Charles Paris has managed to get himself a recurring part on a sit-com, providing steady employment and a decent income. Neither of these are things Charles is use to. He’s working for W.E.T. now instead of the BBC and as usual, Simon Brett’s behind the scenes insights into the workings of television are an integral part of the pleasure of reading this series.
The mystery starts with the death of a very much disliked Producer’s Assistant. Only Charles seems to feel that the “accident” might have been something more. As the filming of the series goes on and the deaths start to mount up, Charles knows he’s onto something and begins to investigate. While the mystery did take a while for me to solve, the murderer was not surprising or shocking. It had a very satisfactory resolution that gave good closure to the story.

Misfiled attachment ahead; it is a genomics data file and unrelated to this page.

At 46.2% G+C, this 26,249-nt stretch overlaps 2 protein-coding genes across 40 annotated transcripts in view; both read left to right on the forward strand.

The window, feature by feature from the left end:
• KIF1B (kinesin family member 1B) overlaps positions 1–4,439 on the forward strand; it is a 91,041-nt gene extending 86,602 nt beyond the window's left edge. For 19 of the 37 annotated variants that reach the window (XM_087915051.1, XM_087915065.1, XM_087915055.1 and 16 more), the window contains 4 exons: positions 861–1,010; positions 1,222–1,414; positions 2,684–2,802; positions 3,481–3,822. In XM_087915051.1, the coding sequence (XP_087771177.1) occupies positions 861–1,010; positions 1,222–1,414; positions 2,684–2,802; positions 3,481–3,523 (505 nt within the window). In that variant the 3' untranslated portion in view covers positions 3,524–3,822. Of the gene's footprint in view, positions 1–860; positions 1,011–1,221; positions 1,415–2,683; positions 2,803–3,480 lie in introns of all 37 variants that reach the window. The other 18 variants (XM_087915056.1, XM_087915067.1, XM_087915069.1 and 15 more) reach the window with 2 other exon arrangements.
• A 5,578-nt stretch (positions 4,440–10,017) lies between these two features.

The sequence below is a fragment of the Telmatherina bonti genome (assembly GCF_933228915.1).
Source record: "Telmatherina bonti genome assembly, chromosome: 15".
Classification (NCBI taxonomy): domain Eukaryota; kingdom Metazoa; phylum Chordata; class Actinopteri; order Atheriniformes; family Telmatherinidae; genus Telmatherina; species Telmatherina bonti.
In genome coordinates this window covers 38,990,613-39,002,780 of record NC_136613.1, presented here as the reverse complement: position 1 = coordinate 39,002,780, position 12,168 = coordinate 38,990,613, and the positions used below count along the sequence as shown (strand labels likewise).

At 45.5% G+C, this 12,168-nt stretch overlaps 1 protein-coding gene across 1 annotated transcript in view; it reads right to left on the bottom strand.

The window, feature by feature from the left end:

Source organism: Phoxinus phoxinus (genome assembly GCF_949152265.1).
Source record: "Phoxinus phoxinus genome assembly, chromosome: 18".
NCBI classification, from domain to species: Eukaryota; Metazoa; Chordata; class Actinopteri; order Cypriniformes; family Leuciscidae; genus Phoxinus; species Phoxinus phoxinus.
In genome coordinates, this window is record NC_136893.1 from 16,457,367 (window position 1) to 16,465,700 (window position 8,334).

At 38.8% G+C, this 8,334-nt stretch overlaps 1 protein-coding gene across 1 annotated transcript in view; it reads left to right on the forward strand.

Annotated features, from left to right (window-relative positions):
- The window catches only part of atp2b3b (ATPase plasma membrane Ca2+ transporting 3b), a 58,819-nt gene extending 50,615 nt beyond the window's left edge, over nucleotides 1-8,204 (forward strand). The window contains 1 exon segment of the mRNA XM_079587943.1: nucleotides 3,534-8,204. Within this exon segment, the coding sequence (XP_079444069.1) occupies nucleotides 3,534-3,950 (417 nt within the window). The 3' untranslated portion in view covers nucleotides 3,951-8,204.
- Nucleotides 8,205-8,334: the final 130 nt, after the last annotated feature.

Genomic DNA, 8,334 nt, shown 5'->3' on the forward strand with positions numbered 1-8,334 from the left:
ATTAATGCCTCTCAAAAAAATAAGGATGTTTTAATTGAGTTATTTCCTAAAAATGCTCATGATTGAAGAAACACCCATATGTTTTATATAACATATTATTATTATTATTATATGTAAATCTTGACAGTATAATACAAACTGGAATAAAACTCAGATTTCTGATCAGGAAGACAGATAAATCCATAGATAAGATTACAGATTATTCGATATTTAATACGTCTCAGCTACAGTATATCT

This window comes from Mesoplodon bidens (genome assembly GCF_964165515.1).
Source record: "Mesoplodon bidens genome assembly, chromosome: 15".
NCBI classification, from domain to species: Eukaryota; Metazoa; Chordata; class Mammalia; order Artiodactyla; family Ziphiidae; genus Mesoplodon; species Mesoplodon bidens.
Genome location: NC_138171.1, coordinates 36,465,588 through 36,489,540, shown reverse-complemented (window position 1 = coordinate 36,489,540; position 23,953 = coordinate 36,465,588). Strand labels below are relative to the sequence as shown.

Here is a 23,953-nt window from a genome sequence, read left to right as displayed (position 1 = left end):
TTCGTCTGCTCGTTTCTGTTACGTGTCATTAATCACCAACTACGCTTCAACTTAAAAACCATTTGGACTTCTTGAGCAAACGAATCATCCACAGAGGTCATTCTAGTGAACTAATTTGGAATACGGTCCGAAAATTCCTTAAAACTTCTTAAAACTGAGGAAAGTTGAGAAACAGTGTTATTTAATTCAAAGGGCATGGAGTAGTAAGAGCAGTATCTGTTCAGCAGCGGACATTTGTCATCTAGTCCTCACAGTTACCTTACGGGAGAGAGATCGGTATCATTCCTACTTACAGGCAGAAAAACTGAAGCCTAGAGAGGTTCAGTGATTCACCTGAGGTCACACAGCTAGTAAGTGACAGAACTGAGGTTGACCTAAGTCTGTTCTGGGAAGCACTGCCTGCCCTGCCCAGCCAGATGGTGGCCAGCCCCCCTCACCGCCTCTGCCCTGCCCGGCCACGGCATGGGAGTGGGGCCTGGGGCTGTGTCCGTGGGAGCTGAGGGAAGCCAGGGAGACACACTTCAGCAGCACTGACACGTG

Charles Paris is a flawed but loveable person that you enjoy meeting time and time again. This book, like all in this series, gives such an insight into the working life of actors and the mediums they work in. Brett points up the sheer silliness of the sit com genre and yet you don’t feel like he’s really insulting it, just pointing out the obvious flaws of a guilty pleasure we all indulged in once in a while.